bookishness · out and about

Food Trails by Lonely Planet ~~Book review

Being fifty-something, I’m all for the road less travelled. Give me a quiet, uncrowded journey where the magic unfolds at my pace. If that magic is punctuated by new food experiences, all the better. In Food Trails, Lonely Planet unpacks 52 short breaks embracing the road less travelled through a cherry-picked collection of the world’s… Continue reading Food Trails by Lonely Planet ~~Book review

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The Girl on the Train by Paula Hawkins ~~ a book review

Rachel catches the same commuter train every morning. She knows it will wait at the same signal each time, overlooking a row of back gardens. She’s even started to feel like she knows the people who live in one of the houses. ‘Jess and Jason’, she calls them. Their life – as she sees it… Continue reading The Girl on the Train by Paula Hawkins ~~ a book review

bookishness · health matters

Is your job making you fat? ~~ Book Review

Is your job making you fat? How to lose weight and control your waist at work By Ken Lloyd, PhD & Stacey Laura Lloyd (Nero Books) When I sighted the cover of this book, I expected a light-weight how-to about “al desko” exercise rationalised by more of the “sitting is the new smoking” message we’re all… Continue reading Is your job making you fat? ~~ Book Review

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All That I Am by Anna Funder (a book review)

Don’t be fooled by the cover of Anna Funder’s All That I am. This achingly beautiful novel is anything but “chick lit”. At 370 pages, it’s a solid read that ribbons through an in-between-the-big-wars time, when lines were blurred between friend and foe. Funder cleverly chooses two alternating narrative points of view from within the ranks of… Continue reading All That I Am by Anna Funder (a book review)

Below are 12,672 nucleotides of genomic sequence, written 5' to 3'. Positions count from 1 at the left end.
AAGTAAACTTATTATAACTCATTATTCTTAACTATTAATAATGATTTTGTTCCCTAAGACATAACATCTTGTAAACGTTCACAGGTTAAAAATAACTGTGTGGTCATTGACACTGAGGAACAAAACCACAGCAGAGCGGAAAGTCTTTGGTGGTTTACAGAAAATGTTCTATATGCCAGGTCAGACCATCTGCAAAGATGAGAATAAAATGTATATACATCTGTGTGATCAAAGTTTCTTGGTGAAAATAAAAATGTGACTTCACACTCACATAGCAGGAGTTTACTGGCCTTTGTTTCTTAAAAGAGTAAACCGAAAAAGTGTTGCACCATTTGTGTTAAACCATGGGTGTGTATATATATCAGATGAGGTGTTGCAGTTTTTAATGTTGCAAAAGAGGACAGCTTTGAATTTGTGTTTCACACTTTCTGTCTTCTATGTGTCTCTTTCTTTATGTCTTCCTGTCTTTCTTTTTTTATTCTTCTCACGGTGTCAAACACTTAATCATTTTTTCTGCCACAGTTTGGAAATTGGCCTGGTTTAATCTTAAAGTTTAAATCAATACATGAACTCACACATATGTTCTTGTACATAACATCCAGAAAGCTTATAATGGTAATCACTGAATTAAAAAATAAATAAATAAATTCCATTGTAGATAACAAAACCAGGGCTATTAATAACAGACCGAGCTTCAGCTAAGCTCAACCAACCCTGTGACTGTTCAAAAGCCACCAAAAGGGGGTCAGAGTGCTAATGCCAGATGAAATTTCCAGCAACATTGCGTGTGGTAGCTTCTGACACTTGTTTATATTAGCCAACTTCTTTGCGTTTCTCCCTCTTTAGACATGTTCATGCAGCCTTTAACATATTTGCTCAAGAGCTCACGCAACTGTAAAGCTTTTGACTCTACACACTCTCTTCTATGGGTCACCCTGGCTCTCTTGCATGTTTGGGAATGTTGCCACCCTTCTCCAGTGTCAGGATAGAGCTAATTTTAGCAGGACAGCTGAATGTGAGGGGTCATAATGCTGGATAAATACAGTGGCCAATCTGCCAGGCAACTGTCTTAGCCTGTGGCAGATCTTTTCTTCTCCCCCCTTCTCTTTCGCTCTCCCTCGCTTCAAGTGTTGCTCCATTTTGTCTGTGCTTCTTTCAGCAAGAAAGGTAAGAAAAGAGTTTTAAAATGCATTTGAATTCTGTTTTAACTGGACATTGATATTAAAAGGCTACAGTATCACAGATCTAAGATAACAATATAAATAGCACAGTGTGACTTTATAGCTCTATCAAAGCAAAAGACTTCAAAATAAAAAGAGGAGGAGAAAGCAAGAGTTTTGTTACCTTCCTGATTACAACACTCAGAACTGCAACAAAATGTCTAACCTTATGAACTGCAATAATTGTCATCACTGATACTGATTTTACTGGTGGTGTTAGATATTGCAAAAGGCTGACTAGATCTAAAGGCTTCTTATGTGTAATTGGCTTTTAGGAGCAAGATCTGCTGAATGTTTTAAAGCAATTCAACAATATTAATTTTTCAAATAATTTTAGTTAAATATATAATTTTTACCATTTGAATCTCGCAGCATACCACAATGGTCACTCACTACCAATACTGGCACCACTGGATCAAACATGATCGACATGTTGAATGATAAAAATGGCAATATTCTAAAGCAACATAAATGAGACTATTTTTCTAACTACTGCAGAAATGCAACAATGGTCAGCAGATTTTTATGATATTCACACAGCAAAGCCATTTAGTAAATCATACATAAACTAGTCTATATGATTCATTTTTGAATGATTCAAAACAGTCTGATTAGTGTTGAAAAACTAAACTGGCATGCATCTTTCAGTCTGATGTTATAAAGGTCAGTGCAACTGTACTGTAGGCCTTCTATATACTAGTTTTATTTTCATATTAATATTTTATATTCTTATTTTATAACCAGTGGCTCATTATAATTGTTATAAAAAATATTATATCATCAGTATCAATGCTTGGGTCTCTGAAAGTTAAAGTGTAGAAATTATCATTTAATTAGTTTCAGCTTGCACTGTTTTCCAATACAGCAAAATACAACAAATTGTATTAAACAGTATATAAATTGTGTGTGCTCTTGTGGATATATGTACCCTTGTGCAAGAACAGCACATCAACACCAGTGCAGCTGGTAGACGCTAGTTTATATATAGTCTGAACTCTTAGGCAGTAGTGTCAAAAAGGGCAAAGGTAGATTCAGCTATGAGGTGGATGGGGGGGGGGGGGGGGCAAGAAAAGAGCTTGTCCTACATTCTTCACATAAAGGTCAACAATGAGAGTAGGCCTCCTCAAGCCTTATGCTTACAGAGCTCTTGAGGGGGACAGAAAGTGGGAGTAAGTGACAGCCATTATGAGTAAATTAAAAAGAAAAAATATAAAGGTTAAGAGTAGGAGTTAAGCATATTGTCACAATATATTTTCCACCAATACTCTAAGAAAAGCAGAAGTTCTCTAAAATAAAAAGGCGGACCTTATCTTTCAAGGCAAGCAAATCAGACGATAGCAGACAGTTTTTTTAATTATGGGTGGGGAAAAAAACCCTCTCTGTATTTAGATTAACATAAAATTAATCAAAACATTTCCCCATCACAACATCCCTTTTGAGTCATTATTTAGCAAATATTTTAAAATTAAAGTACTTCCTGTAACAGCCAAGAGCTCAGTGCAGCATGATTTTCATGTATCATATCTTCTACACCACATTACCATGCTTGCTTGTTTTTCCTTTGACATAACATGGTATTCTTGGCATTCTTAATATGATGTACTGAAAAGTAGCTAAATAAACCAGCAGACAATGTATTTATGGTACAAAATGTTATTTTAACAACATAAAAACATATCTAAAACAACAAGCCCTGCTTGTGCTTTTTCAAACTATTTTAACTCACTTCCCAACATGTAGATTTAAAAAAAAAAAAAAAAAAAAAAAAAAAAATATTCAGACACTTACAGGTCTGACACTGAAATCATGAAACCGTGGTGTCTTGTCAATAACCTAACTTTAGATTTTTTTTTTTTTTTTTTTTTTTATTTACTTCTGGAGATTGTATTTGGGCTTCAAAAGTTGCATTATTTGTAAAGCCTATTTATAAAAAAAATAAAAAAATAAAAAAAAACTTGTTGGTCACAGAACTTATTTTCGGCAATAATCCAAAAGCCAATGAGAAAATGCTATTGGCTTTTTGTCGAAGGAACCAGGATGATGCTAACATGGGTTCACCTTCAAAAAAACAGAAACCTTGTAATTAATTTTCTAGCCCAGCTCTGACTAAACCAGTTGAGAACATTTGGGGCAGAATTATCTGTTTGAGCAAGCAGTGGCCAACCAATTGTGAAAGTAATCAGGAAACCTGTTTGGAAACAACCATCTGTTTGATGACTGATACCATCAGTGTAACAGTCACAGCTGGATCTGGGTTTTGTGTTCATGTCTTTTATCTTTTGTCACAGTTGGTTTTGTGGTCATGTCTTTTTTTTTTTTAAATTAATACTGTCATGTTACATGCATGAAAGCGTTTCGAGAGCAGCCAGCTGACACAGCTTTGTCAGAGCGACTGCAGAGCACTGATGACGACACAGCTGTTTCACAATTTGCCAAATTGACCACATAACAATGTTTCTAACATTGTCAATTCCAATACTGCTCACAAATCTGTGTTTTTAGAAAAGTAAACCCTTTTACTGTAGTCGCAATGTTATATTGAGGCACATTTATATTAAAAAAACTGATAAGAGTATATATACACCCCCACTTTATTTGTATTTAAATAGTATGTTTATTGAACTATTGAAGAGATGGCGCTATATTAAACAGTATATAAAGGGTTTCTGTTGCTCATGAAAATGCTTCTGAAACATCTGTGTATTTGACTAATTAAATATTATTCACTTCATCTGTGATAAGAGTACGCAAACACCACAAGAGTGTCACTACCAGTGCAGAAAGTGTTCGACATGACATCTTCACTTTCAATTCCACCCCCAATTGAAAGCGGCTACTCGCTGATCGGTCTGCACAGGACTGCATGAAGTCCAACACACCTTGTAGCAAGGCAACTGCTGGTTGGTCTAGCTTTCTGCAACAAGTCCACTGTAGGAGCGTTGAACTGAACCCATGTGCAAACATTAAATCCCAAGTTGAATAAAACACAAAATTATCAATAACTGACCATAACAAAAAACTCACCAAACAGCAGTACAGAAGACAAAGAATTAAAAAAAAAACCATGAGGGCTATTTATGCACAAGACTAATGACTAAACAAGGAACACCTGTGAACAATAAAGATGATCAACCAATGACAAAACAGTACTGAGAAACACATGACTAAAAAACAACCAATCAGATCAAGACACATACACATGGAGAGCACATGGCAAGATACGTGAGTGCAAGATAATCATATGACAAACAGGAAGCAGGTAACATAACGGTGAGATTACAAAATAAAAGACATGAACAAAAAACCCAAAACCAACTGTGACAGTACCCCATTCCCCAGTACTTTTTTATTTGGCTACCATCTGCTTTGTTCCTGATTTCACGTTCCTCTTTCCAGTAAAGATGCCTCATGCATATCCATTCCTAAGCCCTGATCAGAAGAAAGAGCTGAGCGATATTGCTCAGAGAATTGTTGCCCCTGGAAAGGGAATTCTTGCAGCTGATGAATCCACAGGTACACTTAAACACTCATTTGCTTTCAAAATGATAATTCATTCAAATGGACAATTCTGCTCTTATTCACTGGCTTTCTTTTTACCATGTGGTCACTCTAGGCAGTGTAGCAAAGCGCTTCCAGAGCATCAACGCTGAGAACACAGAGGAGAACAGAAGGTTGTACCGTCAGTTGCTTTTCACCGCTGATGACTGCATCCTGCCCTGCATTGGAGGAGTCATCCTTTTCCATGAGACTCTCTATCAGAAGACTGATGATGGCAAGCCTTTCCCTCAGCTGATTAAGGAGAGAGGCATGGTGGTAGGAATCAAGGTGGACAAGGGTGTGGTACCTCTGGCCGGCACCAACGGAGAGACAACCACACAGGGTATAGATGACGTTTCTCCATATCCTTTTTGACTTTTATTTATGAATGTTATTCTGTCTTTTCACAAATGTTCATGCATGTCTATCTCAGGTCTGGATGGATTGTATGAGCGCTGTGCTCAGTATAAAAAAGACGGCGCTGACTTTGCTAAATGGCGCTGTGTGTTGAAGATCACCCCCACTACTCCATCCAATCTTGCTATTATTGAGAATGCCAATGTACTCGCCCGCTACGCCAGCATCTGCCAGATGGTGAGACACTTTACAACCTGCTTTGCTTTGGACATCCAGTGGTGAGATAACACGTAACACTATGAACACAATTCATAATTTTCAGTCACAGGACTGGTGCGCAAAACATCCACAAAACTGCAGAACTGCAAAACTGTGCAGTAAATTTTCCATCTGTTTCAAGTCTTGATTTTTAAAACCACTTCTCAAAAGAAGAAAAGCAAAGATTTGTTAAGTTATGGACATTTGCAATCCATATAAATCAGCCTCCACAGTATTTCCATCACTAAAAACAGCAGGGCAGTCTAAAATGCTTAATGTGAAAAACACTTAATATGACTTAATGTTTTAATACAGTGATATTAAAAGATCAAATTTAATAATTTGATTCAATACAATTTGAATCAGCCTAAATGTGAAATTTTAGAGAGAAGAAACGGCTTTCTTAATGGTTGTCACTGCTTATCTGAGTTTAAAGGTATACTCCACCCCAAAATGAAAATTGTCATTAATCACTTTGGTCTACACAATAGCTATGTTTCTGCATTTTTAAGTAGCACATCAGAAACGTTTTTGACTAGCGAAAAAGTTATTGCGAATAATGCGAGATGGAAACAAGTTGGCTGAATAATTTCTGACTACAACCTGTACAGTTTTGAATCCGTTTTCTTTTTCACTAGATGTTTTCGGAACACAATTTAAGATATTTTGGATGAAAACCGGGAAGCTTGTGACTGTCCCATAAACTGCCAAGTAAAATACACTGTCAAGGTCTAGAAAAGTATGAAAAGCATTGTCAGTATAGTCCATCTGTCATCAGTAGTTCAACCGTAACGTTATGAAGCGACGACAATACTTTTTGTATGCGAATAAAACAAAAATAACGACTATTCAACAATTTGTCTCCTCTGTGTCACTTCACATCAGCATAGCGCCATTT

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Book Review: Murder in Mississippi by John Safran

Where have you been all my life, true crime genre? Murder in Mississippi is my first foray into the category and I’m smitten. I always imagined true crime narratives espoused from the point of view of an expert, serious criminologist schooled in the science and art of detection. Instead, in Murder in Mississippi, John Safran… Continue reading Book Review: Murder in Mississippi by John Safran

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Book Review: The Roving Party by Rohan Wilson

“1829, Tasmania. A group of men—convicts, a farmer, two free black traders, and Black Bill, an aboriginal man brought up from childhood as a white man—are led by Jon Batman, a notorious historical figure, on a ‘roving party.’ Their purpose is massacre. With promises of freedom, land grants and money, each is willing to risk… Continue reading Book Review: The Roving Party by Rohan Wilson

bookishness · inspiring folk

Book review: Eureka – The Unfinished Revolution by Peter Fitzsimons

“In 1854, Victorian miners fought a deadly battle under the flag of the Southern Cross at the Eureka Stockade. Though brief and doomed to fail, the battle is legend in both our history and in the Australian mind. Henry Lawson wrote poems about it, its symbolic flag is still raised, and even the nineteenth-century visitor… Continue reading Book review: Eureka – The Unfinished Revolution by Peter Fitzsimons